- IRR17 (1) - Citation and commencement
- IRR17 (2) - Interpretation
- IRR17 (3) - Application
- IRR17 (4) - Duties under the regulations
IRR17 (1) - Citation and commencement
This regulation is little more than a formality and cites the regulations as the Ionising Radiations Regulations 2017 (IRR17).
IRR17 (2) - Interpretation
Provides definitions of the terms used in the regulations. Some interesting terms are included below by way of examples. The full regulations should be consulted for all appropriate definitions.
Accelerator means an apparatus which emits radiation with energy >1 MeV.
Directive means Council Directive 2013/59/Euratom.
Dose Rate means the dose rate of ionising radiation averaged over 1 minute.
Industrial radiography means the use of ionising radiation for non-destructive testing purposes where an image of the item under test is formed (but excluding any testing which is carried out in a cabinet which a person cannot enter).
Practice means work involving:
- the production, processing, handling, use, holding, storage, transport or disposal of radioactive substances; or
- the operation of any electrical equipment emitting ionising radiation and containing components operating at a potential difference of more than 5kV
which can increase the exposure of individuals to radiation from an artificial source; or from a radioactive substance containing naturally occurring radionuclides which are processed for their radioactive properties.
Radiation Accident means an accident where immediate action would be required to prevent or reduce the exposure to ionising radiation of employees or others.
Radiation protection adviser means an individual who, or a RPA body which, meets the criteria of competence that is specified by the HSE.
Note: The definitions section in health and safety legislation is often overlooked. Without a firm grasp of the definitions the rest of the legislation is open to interpretation which is undesirable!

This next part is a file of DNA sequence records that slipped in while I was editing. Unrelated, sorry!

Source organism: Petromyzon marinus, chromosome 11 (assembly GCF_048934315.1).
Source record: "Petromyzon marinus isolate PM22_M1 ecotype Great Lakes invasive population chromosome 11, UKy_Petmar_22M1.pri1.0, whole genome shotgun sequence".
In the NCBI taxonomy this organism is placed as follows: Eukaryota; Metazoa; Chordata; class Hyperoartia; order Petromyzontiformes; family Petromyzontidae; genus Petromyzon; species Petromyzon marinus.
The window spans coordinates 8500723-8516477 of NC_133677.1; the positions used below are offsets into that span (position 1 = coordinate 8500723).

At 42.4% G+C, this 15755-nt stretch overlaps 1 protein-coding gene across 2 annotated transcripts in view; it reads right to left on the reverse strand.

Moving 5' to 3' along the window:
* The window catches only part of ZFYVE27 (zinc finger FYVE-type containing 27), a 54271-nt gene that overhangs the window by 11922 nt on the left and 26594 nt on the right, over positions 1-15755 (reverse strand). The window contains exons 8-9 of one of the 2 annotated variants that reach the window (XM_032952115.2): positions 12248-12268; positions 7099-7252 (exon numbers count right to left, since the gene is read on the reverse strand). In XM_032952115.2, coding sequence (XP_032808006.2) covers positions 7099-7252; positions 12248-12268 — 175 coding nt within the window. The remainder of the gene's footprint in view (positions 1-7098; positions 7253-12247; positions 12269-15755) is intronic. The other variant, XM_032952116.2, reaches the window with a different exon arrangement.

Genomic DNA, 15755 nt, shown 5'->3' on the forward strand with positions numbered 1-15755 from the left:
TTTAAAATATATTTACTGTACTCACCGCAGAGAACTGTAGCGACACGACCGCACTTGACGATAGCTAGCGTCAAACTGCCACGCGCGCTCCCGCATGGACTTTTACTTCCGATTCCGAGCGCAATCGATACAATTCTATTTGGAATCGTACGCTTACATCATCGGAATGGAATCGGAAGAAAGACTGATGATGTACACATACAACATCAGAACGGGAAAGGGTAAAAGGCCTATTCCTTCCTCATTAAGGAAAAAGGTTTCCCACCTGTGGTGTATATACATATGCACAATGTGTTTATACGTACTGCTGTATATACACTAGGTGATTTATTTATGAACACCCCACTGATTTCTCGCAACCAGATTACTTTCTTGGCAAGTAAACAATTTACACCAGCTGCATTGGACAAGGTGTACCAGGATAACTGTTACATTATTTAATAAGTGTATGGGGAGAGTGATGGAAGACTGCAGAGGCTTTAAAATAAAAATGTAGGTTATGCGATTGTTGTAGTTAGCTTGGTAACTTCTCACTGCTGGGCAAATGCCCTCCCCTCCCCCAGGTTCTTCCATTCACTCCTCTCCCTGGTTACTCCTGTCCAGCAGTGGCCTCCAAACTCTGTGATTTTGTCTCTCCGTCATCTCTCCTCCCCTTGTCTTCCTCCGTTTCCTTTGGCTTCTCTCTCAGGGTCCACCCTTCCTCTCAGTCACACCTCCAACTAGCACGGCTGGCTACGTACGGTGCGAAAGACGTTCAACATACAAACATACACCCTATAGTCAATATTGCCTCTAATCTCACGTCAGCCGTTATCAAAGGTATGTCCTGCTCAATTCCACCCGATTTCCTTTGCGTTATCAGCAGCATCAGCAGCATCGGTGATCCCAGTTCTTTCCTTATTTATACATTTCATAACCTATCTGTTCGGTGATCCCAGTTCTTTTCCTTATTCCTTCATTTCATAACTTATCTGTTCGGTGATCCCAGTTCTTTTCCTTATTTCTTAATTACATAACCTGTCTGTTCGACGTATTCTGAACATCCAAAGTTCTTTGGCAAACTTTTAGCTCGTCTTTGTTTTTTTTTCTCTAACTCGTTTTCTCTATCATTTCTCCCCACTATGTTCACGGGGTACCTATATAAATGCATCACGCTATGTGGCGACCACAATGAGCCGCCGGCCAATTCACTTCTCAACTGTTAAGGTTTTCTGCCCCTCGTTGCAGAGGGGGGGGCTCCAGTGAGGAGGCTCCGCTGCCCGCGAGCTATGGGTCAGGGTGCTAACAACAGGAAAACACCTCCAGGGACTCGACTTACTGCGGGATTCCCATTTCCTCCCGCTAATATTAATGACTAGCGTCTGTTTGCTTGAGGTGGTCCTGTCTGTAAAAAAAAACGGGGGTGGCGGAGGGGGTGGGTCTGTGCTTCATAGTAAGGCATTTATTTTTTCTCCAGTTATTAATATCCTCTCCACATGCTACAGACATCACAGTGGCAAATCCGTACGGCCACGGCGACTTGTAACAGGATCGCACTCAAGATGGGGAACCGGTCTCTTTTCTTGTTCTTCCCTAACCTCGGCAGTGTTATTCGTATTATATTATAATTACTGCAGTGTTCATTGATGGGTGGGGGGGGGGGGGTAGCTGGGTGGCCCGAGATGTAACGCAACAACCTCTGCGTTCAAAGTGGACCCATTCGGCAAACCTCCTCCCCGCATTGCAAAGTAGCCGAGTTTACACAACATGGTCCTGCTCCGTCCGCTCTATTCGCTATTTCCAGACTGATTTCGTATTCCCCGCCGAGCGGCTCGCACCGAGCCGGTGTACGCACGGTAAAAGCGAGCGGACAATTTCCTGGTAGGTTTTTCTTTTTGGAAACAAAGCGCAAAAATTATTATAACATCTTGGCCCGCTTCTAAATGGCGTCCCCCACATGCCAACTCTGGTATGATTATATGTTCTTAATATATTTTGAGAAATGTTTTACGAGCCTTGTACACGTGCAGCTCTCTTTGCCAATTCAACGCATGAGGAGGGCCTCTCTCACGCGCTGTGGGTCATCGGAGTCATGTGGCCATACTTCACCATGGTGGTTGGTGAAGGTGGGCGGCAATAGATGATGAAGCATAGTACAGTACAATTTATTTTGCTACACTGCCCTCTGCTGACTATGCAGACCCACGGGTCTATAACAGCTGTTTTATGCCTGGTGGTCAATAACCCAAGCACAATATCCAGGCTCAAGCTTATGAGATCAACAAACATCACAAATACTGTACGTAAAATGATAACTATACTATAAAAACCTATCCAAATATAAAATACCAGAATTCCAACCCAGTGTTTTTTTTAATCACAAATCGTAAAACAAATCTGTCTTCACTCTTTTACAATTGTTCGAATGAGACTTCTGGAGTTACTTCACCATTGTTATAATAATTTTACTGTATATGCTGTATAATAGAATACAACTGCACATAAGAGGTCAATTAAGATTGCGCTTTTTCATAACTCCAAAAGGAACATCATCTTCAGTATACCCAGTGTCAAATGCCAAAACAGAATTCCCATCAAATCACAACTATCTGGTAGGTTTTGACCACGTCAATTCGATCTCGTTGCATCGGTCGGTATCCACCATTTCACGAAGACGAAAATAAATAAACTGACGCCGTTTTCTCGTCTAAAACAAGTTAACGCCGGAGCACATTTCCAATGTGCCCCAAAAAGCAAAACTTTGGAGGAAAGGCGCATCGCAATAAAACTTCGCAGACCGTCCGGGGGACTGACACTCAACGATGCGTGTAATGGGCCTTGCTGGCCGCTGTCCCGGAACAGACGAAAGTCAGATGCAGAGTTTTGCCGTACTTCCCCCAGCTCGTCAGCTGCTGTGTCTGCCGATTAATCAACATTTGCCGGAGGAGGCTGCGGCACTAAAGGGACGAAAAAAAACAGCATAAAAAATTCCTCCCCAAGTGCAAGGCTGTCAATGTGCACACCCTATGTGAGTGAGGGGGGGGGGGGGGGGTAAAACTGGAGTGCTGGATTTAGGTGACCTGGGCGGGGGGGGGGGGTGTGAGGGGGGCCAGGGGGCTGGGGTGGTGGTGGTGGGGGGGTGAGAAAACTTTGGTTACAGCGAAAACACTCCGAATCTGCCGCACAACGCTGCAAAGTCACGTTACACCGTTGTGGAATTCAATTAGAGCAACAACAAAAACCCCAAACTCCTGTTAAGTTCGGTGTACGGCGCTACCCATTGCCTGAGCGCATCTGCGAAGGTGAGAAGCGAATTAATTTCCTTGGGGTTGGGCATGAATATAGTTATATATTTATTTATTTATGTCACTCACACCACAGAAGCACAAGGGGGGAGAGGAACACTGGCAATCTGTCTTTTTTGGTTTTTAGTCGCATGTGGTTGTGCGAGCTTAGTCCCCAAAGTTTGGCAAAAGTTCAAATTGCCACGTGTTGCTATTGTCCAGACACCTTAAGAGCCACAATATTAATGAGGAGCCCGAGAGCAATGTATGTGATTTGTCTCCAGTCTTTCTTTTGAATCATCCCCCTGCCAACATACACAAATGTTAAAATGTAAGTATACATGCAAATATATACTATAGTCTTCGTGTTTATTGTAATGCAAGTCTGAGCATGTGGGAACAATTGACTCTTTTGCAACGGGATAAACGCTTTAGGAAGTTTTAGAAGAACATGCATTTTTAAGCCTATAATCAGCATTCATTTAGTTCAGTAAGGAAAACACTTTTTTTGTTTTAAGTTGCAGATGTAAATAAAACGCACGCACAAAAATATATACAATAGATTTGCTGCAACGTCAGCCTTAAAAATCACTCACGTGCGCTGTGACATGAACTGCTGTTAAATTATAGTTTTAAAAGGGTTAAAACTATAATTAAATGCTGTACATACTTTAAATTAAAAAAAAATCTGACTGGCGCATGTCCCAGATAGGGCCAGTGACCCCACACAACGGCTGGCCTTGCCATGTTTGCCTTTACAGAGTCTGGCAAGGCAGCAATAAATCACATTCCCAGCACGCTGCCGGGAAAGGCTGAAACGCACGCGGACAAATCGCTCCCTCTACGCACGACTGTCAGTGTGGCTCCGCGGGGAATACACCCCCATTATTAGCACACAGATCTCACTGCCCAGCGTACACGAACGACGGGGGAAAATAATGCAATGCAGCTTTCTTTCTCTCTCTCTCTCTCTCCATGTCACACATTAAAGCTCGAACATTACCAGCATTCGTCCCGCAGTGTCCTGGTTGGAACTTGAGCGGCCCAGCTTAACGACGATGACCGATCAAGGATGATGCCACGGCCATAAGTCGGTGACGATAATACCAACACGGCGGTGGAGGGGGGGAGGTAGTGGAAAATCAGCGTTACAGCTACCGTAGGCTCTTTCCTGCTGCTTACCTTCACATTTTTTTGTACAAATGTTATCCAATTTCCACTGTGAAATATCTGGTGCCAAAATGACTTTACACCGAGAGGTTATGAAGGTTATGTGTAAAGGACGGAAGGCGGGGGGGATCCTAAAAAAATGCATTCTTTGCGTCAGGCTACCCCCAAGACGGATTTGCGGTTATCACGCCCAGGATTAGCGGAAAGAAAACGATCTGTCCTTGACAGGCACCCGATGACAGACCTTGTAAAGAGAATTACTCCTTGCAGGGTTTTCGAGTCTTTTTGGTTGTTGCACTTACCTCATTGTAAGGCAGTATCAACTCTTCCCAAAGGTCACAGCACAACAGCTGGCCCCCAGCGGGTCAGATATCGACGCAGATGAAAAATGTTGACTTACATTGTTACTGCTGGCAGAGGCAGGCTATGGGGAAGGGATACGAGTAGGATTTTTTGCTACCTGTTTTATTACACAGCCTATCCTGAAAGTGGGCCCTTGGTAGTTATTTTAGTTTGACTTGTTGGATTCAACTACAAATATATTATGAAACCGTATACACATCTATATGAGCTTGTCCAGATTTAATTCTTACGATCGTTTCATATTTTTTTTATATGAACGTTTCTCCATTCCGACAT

IRR17 (3) - Application
The regulations apply to employers, employees, self-employed persons and trainees engaged in:
- any practice,
- any work other than a practice, that is carried out in an atmosphere containing radon gas at an annual average activity concentration in air exceeding 300Bq/m3
- any work with any substance containing naturally occurring radioactive materials (which is a define practice under IRR17). Note this is a practice under IRR17 but we have separated for clarity.
'Work in a radon atmosphere' would include work in mines or any other premises where these is insufficient ventilation (natural or forced) to keep the concentrations below the levels specified.
This regulation is also used to disapply certain regulations for particular circumstances. For example:
Radon Atmosphere: There is no requirement for 'Accident Dosimetry' IRR17(24), or a need to 'account for radioactive materials' IRR17 (28-31).
For persons undergoing a 'medical exposure' there is no need to carry out a prior risk assessment IRR17 (8), or follow the duties to restrict exposure IRR17 (9) for that person. These issues are covered in the Ionising Radiations (Medical Exposures) Regulations 2017 - but note they have a different meaning.
Note that some medical related matters have now been transferred over to the Ionising Radiations (Medical Exposures) Regulations 2017 (IRMER 2017). In IRR17 the following has been inserted into this regulation:
- 'carers and comforters” means individuals knowingly and willingly incurring an exposure to ionising radiation by helping, other than as part of their occupation, in the support and comfort of individuals undergoing or having undergone a medical exposure (other than as a carer and comforter). Exposures to those providing comfort and care are treated as medical exposures and are regulated under IRMER 2017.
IRR17 (4) - Duties under the regulations
This is a short regulation but is nonetheless quite important. It says that any duty imposed by IRR17 on an employer, with respect to ionising radiation exposure to persons other than his own employees, will only be imposed where that exposure arises from work undertaken by that employer.
This really means that there is no duty owned to a third party (with respect to exposure to ionising radiation) if the employer is not undertaking work involving ionising radiation.
The regulation also imposes (as equivalent to an employer):
- Duties on a manager of a mine
- Duties on an operator of a quarry
Finally, the regulation also states that duties under IRR17 will also apply to a holder of a nuclear site licence (under the Nuclear Installations Act 1965). -with some minor exceptions covered under IRR17 (5) 'notification', IRR17 (6) 'registration' and IRR17 (7) 'consent'.